Jessica Lasky-Su is doing something she never thought she would do again: running her eighth Boston Marathon.
In 2020, the Newburyport native suffered a terrible injury while skiing and nearly lost her leg.
“At that time I wasn’t even sure if the best possible outcome was walking normally long term,” she said.
Jessica was skiing with her family in Vermont when she fell on the mountain.
“I twisted my ankle and got a spiral fracture in my tibia and fibula and broke my ankle,” she said. “When you look at the x-ray, it looks like a corkscrew. That is the worst because it’s not stable.”
The news was grim for the long-time marathon runner. Jessica’s leg would not heal. At one point, she was told amputation was on the table.
“It was definitely a conversation that makes you pause,” she said.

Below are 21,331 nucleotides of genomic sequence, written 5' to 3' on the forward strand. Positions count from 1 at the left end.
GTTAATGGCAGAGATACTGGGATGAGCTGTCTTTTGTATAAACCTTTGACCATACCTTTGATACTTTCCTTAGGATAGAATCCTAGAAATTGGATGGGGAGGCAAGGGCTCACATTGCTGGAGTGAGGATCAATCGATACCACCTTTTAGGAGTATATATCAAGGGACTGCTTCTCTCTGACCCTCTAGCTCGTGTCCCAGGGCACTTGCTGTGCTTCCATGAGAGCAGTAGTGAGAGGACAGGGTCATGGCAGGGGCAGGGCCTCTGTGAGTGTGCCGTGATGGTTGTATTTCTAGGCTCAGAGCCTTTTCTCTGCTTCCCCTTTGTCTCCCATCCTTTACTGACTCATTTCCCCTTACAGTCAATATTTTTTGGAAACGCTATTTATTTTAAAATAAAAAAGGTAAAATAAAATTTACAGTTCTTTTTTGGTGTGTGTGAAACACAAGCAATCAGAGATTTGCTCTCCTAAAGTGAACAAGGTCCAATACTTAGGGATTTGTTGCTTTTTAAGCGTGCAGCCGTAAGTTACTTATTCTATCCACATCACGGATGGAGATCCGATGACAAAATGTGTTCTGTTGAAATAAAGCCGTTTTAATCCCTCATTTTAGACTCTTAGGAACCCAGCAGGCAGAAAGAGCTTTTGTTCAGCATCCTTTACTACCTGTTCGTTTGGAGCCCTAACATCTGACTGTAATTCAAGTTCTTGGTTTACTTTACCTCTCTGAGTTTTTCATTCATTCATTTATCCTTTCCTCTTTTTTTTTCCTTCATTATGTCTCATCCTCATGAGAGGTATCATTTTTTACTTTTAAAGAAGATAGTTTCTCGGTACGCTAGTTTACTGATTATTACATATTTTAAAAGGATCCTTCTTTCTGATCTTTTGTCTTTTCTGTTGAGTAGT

In fact, the injury Jessica sustained was similar to what Tiger Woods suffered in a serious car crash in early 2021.
“If you have an infection, particularly in bone or around a fracture, it can be a difficult thing to treat,” said Dr. Michael Weaver, Chief of Orthopedic Trauma at Brigham and Women’s Hospital.
After 20 months of surgeries and infections, Dr. Weaver gave Jessica the good news.
“The doctor said to me, it’s healed,” said Jessica. “I looked at him and said, what?”
The very next thought she had was about running the Boston Marathon.
“If this bone heals, this is what I’m going to do,” said Jessica. “I don’t care how I do it. I don’t care if I walk it.”
But she’s not walking. Jessica is running and learning how to do it all over again.
“Every week it was step by step,” she said.
It’s been her toughest training ever, she said, but knowing where she’s been has helped her to get to where she’s going.
“It’s not what happens to you, it is how you respond,” said Jessica. “This is not going to be my fastest marathon but it will be my best.”
Jessica is running for the Gillian Reny Stepping Strong Center for Trauma Innovation at Brigham and Women’s, which is a foundation named after a survivor of the Boston Marathon bombings.